As part of my community involvement ([...] and [...] one of my goals is to have read every Flex book there is so that I can advise people when they're looking for a book which book is right for them. The amount of Flex 2 books out there is awesome, and we're definitely far away from being able to say there's "too many options". Currently I've read The Essential Guide to Flex 2 w/AS3, and am reading RIAs w/Adobe Flex and Java, and Programming Flex 2 - The Comprehensive Guide.
All of the books I've read so far have been great, and having 8 yrs of experience in the Knowledge Management industry, if the content is relevant and accurate, it's valuable. Each of the books have different approaches, breadth, and depth of subject matter. So I wouldn't say one book is better than another - more important is to find the book that best matches how you learn, where you're at learning curve wise, and how committed you are (do you want to just know enough to make some cool CRUDs, or become an extreme RIA ninja).
One of the things I've found with Flex is it's very difficult to talk purely about one subject without having to reference surrounding topics to make examples have some kind of context. E.g. it's hard to talk about Effects without mentioning Events. Do you cover all of ActionScript up front, or try to integrate AS understanding as you go along piggy backing on other subjects?
So there's two ways to tackle this - introduce a lot of things at once, and as the book goes along you progressively increase on depth; or topic by topic you lay it all down, so that once that topic is covered you can utilize that info in subsequent topics if you need to.
Both are valid approaches, and all I would say is consider what kind of learner you are. Do you like knowing a little about a lot upfront to get a big picture, or do you find that too overwhelming and just want very focused topics and know all that there is to know about that topic.
At the same time, if you wanted a lot of width and breadth, you'd end up with a 3000 page book. So look at the chapter listing of all the books you're considering and see how many topics they cover, if it's A LOT of subjects and roughly the same amount of pages of another book, you're going to get more breadth and depth. And vice versa, fewer topics over the same amount of pages is usually indicative of depth.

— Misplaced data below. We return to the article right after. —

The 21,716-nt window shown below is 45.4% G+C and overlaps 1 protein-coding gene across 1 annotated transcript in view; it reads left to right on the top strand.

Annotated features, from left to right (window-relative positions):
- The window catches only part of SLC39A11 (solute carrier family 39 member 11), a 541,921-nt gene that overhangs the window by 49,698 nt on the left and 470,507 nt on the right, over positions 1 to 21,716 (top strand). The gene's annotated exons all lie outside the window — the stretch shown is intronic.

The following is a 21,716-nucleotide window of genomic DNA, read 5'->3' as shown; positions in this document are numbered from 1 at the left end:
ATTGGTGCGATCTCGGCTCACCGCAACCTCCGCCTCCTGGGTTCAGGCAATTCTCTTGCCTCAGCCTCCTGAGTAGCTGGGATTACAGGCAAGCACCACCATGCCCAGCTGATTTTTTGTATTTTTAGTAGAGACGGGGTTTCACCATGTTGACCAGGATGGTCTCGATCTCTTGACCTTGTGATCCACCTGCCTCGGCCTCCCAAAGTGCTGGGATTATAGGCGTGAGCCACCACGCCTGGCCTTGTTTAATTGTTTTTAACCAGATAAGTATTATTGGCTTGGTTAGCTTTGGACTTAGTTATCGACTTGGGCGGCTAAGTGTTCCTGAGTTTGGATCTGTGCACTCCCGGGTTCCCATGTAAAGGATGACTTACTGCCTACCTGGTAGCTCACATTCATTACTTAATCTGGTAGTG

Recently I finished Professional Adobe Flex 2, by Rich Tretola, Simon Barber, and Renaun Erickson. I've actually had the pleasure of knowing both Rich and Renaun for awhile and met them in person at Adobe MAX 06, and hope to meet Simon at some point. I know from first hand knowledge that these guys are extremely knowledgeable at Flex, and what I would classify as extreme experts.
Though that doesn't necessarily translate into the ability to write well - but fortunately they have the skill, and you can see from their blogs that they're passionate about teaching and sharing knowledge.
This is a good sized book weighing in at 687 pages - and the approach they take is cover a lot of things at once, and progressively ramp up in complexity. The content leans towards the breadth side of things, but they quickly jump straight into deep territory in the sense that they reveal the low level details of how Flex works. With that being said, although a useful book to have as a beginner, they don't spend too much time on "newbie" stuff, and focus more on real world issues you'll encounter. One highlight of the book is the examples; they're very practical and universal, and you get some useful nuggets of code you can use in your real world applications.
I'd recommend this book to anyone, but those that will get the most out of it are intermediate level users who've conquered the rudimentary basics Flex and want to take their game further, and need that next level of understanding. It's also a decent reference book if you want to quickly brush up on a certain topic, or if you're struggling with and issue and need further understanding on the subject to conquer it.